An ultra-conservative Islamist party plans to push for a stricter religious code in Egypt after claiming surprisingly strong gains in the first round of parliamentary elections.
Early signs suggest the Salafi Nour party could get as much as 30 per cent of the vote.
Spokesman Yousseri Hamad said it would put the party in a strong position to influence policy, although it is unclear how much power the new parliament will have with the military that took over from ousted president Hosni Mubarak still in power.
Salafis advocate a strict interpretation of Islam that includes a staunch segregation of the sexes and constraints on individual freedoms.
The Muslim Brotherhood also polled strongly, indicating a trend that could give the religious parties a popular mandate in the struggle to win control from the ruling military and ultimately reshape a key US ally.
He added that his party is willing to co-operate with secular, liberal and Islamist forces, “if it will serve the interest of the nation”.
This week’s vote, held in nine provinces, will determine about 30 per cent of the 498 seats in the People’s Assembly, parliament’s lower house. Two more rounds, ending in January, will cover Egypt’s other 18 provinces.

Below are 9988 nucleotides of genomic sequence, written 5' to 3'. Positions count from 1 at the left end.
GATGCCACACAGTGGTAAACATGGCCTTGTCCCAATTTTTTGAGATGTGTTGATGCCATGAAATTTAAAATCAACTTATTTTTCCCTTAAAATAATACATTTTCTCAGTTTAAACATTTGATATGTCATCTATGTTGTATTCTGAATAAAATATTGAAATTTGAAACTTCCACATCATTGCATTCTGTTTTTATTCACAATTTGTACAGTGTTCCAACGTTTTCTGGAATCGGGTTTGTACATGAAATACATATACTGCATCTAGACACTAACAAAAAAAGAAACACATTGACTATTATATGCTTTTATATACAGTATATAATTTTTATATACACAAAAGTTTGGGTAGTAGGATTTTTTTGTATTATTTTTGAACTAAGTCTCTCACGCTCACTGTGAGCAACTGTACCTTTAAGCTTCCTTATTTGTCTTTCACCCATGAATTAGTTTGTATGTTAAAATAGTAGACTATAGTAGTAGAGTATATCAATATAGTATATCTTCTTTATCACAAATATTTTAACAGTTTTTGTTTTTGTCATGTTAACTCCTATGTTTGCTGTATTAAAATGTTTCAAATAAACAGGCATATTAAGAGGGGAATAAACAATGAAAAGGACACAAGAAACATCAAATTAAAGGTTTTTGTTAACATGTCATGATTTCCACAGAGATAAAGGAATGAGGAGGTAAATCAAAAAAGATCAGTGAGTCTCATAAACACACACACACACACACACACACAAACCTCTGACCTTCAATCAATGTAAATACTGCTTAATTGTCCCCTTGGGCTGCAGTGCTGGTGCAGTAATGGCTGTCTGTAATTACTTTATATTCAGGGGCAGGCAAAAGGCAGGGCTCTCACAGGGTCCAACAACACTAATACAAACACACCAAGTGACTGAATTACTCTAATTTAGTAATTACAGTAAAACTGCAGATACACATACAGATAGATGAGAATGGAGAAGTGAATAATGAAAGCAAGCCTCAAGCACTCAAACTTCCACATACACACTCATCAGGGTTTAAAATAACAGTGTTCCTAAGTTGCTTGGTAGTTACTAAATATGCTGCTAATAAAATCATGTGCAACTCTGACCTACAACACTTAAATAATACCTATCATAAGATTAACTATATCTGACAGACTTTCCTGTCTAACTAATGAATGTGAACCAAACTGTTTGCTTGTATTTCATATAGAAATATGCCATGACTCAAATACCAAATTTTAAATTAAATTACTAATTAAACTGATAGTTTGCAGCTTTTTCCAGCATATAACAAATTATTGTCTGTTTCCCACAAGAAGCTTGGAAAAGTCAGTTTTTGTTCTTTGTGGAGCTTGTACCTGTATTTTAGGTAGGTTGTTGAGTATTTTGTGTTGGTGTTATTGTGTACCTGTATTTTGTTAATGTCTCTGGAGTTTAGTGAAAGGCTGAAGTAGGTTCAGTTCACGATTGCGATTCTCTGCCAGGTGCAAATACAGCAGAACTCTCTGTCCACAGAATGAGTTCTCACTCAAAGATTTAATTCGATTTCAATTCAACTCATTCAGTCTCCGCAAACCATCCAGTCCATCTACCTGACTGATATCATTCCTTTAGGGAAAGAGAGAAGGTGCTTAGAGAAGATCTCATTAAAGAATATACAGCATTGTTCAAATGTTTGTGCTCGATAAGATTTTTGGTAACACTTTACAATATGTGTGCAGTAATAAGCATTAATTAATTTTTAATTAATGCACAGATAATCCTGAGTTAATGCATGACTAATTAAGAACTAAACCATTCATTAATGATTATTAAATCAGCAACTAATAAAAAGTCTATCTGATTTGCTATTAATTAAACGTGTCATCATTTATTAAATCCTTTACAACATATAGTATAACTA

The new parliament, in theory, has been directed to select a 100-member panel to draft Egypt’s new constitution.
The strong showing of the Islamic hardliners worries many liberals and Coptic Christians, who make up about 10 per cent of Egypt’s population.
“We want democracy and what they want is anything but democratic,” said Amir Fouad, a Coptic Christian.
“They want Egypt to be like Saudi Arabia, all Islamic. I feel like it will be very hard for me to live in Egypt if they rule. They will take Egypt backward.”
More than 5,000 protesters demonstrated in Cairo’s Tahrir Square yesterday to call for a speedier transition to civilian rule and trials for security officers accused of killing protesters.
Large crowds marched into the square carrying dozens of coffins wrapped in Egyptian flags to represent those killed in clashes with police near the square in the week before the elections.
Islamist groups did not join the protests, hanging their hopes on the election results.
While the number of protesters was smaller than in recent weeks, many said they had voted but still considered protest necessary.